RK Post’s Worldgorger Dragon says “hold my beer.” Seriously, it’s not a competition, but each borderless artwork treatment in DMR competes for your attention. 

Worldgorger is played a bit less than it used to be, but it’s still at the heart of plenty of combos for decks like Anje Falknerath. Tell me this art doesn’t make you want to find a deck for it?

It’s not just the full art treatments that look great. Anna Steinbauer’s Elvish Spirit Guide channels Galadriel, and I’m here for it. I really hope we see some of Anna’s work in the upcoming Lord of the Rings set. 

The Price is Right

And I don’t just mean the draft booster prices in that subheader — because those are pretty attractive considering the reprint quality of the set. There’s a price for attacking in Commander, and No Mercy wants to put it out there. 

It’s not a threat, but just a consequence. Anyone who has thought about building political decks like Queen Marchesa has considered this gem of a card, but it’s been pretty hard to get hold of until a good reprint. 

Last Chance is two mana for an extra turn, which is, again, a great price. It’s a great option for Goblins or mono red Dragons to close a game, but it’s also usable in combos, too. Grixis, Rakdos and Red decks that use cards like Kiki-Jiki might want to take a second look. 

Reducing the cost of spells is always good, and Urza’s Incubator is one of the better tools for tribes that tend to skew high on the curve. It’s sturdier than Starnheim Aspirant and works well alongside Herald of Slaanesh. Have a look at your curve, and mana costs, and it just might be right for you.

Helm of Awakening is a storm piece for artifact decks, true. You can absolutely do silly things with Sensei’s Divining Top with it — that much we know. But it has other uses, too. I like using it in Liesa, Shroud of Dusk as a way to encourage people to cast spells and, therefore, lose 2 life. 

Let Me Teach You Something About Commander

The original tutor cycle with the old border frame in Dominaria Remastered
The original tutor cycle with the old border frame in Dominaria Remastered

If there’s one thing I can mentor you on in Commander, it’s that tutors aren’t necessarily bad for casual decks. I would argue that tutors existing actually develops a healthier metagame, because being able to tutor for answers or ways out of puzzles means those same puzzles and effects are way more reasonable to play against.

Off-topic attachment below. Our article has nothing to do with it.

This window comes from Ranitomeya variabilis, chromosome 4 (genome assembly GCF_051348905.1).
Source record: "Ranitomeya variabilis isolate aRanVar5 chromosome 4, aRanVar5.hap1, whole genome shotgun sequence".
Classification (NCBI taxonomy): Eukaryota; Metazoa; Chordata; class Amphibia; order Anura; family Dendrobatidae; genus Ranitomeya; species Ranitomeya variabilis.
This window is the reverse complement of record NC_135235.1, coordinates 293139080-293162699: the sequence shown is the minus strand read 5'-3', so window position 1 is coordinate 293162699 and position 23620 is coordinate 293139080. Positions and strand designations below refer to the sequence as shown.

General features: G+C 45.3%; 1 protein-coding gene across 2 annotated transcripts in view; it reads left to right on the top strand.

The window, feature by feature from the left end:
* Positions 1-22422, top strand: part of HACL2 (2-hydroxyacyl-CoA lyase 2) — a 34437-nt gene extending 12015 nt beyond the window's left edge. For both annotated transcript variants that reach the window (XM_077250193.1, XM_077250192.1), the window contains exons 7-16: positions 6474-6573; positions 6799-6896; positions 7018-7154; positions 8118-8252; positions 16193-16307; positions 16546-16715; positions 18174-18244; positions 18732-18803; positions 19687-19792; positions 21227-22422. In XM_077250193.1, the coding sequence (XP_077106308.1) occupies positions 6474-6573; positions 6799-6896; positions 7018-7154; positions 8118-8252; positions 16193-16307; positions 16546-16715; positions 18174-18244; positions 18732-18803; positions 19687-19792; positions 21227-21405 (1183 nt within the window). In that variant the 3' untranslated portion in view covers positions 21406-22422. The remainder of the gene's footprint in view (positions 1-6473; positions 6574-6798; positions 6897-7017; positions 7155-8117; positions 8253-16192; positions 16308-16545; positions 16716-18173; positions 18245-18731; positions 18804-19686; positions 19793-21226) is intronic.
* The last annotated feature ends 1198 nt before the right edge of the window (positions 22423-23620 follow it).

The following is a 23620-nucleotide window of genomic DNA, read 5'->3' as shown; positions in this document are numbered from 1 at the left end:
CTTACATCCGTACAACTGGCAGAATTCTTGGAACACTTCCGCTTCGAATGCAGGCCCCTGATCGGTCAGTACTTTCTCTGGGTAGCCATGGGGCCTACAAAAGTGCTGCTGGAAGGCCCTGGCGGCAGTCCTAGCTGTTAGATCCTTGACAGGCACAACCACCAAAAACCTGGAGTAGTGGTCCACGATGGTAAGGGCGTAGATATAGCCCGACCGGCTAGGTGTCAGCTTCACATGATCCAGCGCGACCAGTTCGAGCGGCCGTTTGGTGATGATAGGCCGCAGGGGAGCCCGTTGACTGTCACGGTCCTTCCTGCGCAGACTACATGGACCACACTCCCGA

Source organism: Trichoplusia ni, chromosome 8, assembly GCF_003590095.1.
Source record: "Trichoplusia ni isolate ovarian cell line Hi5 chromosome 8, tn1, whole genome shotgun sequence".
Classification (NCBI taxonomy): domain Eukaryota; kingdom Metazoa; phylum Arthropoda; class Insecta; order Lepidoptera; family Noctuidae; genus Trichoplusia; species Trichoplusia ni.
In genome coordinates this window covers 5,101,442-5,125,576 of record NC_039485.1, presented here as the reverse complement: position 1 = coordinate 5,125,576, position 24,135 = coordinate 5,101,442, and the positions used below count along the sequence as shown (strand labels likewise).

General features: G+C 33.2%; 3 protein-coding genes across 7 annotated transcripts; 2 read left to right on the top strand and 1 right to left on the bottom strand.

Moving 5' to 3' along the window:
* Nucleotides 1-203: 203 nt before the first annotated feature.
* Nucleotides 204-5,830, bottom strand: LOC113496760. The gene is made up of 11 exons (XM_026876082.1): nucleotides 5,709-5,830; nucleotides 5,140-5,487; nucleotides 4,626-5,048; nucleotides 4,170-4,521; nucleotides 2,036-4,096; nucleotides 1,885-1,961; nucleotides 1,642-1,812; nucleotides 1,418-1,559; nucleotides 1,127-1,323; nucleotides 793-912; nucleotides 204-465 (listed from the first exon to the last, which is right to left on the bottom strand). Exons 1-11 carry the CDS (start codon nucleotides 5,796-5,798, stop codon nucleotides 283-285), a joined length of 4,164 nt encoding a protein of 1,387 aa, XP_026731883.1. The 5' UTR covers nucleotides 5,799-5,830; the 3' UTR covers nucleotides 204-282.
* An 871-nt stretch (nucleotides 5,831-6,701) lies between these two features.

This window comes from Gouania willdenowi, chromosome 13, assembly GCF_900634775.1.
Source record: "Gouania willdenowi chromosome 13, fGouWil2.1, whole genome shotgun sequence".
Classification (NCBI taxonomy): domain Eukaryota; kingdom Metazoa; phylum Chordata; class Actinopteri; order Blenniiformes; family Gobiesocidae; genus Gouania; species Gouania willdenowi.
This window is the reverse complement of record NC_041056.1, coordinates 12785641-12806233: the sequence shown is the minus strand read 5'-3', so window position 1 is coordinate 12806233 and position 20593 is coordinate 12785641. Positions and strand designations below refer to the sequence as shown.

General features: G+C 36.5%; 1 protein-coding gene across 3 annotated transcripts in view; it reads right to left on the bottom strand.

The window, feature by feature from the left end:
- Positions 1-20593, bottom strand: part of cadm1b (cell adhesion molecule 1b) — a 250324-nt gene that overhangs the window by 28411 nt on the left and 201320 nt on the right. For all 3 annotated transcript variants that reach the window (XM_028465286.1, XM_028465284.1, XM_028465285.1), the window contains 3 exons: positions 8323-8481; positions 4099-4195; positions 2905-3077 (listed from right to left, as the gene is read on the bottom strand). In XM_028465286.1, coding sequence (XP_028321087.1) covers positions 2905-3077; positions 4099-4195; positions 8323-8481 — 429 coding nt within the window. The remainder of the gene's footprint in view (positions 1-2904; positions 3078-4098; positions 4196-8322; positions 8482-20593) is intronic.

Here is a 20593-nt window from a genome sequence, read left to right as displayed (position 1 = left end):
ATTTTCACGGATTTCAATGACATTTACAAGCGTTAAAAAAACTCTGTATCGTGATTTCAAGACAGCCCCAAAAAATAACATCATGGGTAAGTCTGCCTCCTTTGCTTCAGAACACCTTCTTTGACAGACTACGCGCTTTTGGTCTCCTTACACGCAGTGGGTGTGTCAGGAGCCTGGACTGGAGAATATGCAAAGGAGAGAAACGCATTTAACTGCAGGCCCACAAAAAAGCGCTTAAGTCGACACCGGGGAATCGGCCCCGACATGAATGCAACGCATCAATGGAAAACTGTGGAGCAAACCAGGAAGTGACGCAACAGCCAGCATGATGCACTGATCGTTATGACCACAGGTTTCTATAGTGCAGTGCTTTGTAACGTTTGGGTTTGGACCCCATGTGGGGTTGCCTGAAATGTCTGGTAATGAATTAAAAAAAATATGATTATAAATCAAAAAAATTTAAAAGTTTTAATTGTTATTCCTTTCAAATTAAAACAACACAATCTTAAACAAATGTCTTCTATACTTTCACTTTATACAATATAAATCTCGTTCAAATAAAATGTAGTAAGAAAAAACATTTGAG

There’s also something to be said for using tutors as consistency pieces rather than to assemble a linear gameplan. We’ve all used Demonic Tutor to get a land, after all. Right? 

Well, even if you haven’t, you can at least agree that reprinting this set of tutors is pretty stellar. They look cool in the old border with new art, too. 

Original Baddies 

Ever since the Modern Horizons bad boys hit the scene, there’s been a deluge of players wanting to get their hands on them for various formats. Though The Brothers’ War brought us some sweet alternate looks at Urza, the original MH copy is still in a league of its own. 

And don’t even get me started on Yawgmoth. Any deck even tangentially interested in a sacrifice outlet wants to jam with it. I never seem to have enough copies for the decks I want to build. 

They aren’t the only Dominarians to get a glow up, though. Lyra Dawnbringer is looking downright radiant in this borderless art. She remains one of the best tribal Angel cards, and this artwork is exciting even for someone who already owns foils of this new-era Baneslayer Angel. 

One of My Favorite Cards

Dominaria Remastered has a fine selection of Commander playables, and even if you’re just looking for more budget-conscious staples, there’s a lot to choose from. Sevinne’s Reclamation is one of my favorite white cards that I’m always happy to draw, play, or discard, and getting more copies at good prices from a reprint set is perfect. 

What are you looking to slide into your Commander decks from Dominaria Remastered? Let me know on Twitter.